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An amber snuff bottle, 1730-1795. Imperial, attributed to the Palace workshops, Beijing. photo courtesy Sotheby's

of bulbous rounded form, of transparent dark honey-brown color, superbly hollowed and finely carved with two qilong flying amongst dense cloud scrolls, the tail of one dragon curled around to form the footrim; height 2 in., 5.1 cm. Estimate 25,000—35,000 USD. Lot Sold 62,500 USD

PROVENANCE: Hugh Moss (HK) Ltd.

LITERATURE AND REFERENCES: Vanessa F. Holden, 'The Joe Grimberg Collection of Chinese Snuff Bottles', Oriental Art, 2002, Vol. 48, No. 4, pp. 65-72, fig. 26.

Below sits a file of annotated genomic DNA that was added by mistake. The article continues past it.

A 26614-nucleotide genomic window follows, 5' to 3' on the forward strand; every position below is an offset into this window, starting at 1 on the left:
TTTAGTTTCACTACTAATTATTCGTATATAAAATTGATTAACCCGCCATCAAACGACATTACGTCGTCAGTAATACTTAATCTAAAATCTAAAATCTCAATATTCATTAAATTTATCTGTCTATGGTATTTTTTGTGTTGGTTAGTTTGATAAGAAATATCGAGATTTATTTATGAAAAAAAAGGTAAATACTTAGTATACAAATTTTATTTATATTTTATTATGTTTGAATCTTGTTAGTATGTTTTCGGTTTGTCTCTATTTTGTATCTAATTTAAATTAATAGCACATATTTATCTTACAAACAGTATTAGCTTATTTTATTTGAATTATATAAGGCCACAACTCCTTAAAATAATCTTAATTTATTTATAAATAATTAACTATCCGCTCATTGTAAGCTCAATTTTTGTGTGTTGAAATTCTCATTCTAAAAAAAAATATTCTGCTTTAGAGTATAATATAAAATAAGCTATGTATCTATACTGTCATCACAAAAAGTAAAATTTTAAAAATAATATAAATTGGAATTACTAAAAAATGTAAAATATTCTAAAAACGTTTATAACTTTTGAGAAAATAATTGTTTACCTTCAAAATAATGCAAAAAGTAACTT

NOTE: An 18th century amber colored glass snuff bottle, attributed to the Palace Workshops, Beijing, carved with an identical design to the present example, even in the placing of the dragons and clouds and the foot formed by a curled dragon tail, was in the Collection of Gerd Lester, sold in these rooms, 17th September 1996, lot 180. The collection of Joseph B. Silver houses a white jade example, also considered to be 18th century and attributed to the Palace Workshops, with the same design as the present amber example. Clare Chu has suggested that given closely comparable bottles appearing in different materials, all of which were utilized in the Palace Workshops and which appear on other imperially attributed jade pieces, it is probable that the Zaobanchu, the Imperial Household Department was responsible for ordering these bottles.

Sotheby's. The Joe Grimberg Collection of Chinese Snuff Bottles, 14 Sep 10, New York www.sothebys.com.